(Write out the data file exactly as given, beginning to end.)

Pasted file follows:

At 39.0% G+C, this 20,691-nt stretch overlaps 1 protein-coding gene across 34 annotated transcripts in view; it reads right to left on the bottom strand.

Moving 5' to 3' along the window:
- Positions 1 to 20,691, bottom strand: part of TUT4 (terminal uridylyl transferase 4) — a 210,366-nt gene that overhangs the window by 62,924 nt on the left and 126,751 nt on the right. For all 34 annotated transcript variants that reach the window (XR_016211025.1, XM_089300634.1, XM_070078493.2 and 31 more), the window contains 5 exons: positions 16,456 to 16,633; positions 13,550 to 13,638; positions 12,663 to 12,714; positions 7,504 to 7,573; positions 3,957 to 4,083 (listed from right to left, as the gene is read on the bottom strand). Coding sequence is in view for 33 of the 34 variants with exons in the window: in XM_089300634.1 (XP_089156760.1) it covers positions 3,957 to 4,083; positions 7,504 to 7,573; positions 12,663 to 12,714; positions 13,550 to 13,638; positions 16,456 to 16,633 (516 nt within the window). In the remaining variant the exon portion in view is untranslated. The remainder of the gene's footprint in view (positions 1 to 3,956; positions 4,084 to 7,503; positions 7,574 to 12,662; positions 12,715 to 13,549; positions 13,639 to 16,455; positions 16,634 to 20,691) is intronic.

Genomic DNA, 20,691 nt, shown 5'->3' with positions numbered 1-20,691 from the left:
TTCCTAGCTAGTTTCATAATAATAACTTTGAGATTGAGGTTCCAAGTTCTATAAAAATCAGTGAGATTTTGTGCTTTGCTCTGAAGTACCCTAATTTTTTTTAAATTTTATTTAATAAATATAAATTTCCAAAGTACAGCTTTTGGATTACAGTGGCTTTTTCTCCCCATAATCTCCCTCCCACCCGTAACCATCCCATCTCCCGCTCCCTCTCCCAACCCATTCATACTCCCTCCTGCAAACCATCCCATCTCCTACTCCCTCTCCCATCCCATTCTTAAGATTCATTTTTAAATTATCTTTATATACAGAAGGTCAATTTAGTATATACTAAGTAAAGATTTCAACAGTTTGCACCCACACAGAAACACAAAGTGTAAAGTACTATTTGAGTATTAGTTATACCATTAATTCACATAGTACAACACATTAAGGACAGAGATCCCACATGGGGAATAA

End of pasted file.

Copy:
At 39.0% G+C, this 20,691-nt stretch overlaps 1 protein-coding gene across 34 annotated transcripts in view; it reads right to left on the bottom strand.

Moving 5' to 3' along the window:
- Positions 1 to 20,691, bottom strand: part of TUT4 (terminal uridylyl transferase 4) — a 210,366-nt gene that overhangs the window by 62,924 nt on the left and 126,751 nt on the right. For all 34 annotated transcript variants that reach the window (XR_016211025.1, XM_089300634.1, XM_070078493.2 and 31 more), the window contains 5 exons: positions 16,456 to 16,633; positions 13,550 to 13,638; positions 12,663 to 12,714; positions 7,504 to 7,573; positions 3,957 to 4,083 (listed from right to left, as the gene is read on the bottom strand). Coding sequence is in view for 33 of the 34 variants with exons in the window: in XM_089300634.1 (XP_089156760.1) it covers positions 3,957 to 4,083; positions 7,504 to 7,573; positions 12,663 to 12,714; positions 13,550 to 13,638; positions 16,456 to 16,633 (516 nt within the window). In the remaining variant the exon portion in view is untranslated. The remainder of the gene's footprint in view (positions 1 to 3,956; positions 4,084 to 7,503; positions 7,574 to 12,662; positions 12,715 to 13,549; positions 13,639 to 16,455; positions 16,634 to 20,691) is intronic.

Genomic DNA, 20,691 nt, shown 5'->3' with positions numbered 1-20,691 from the left:
TTCCTAGCTAGTTTCATAATAATAACTTTGAGATTGAGGTTCCAAGTTCTATAAAAATCAGTGAGATTTTGTGCTTTGCTCTGAAGTACCCTAATTTTTTTTAAATTTTATTTAATAAATATAAATTTCCAAAGTACAGCTTTTGGATTACAGTGGCTTTTTCTCCCCATAATCTCCCTCCCACCCGTAACCATCCCATCTCCCGCTCCCTCTCCCAACCCATTCATACTCCCTCCTGCAAACCATCCCATCTCCTACTCCCTCTCCCATCCCATTCTTAAGATTCATTTTTAAATTATCTTTATATACAGAAGGTCAATTTAGTATATACTAAGTAAAGATTTCAACAGTTTGCACCCACACAGAAACACAAAGTGTAAAGTACTATTTGAGTATTAGTTATACCATTAATTCACATAGTACAACACATTAAGGACAGAGATCCCACATGGGGAATAA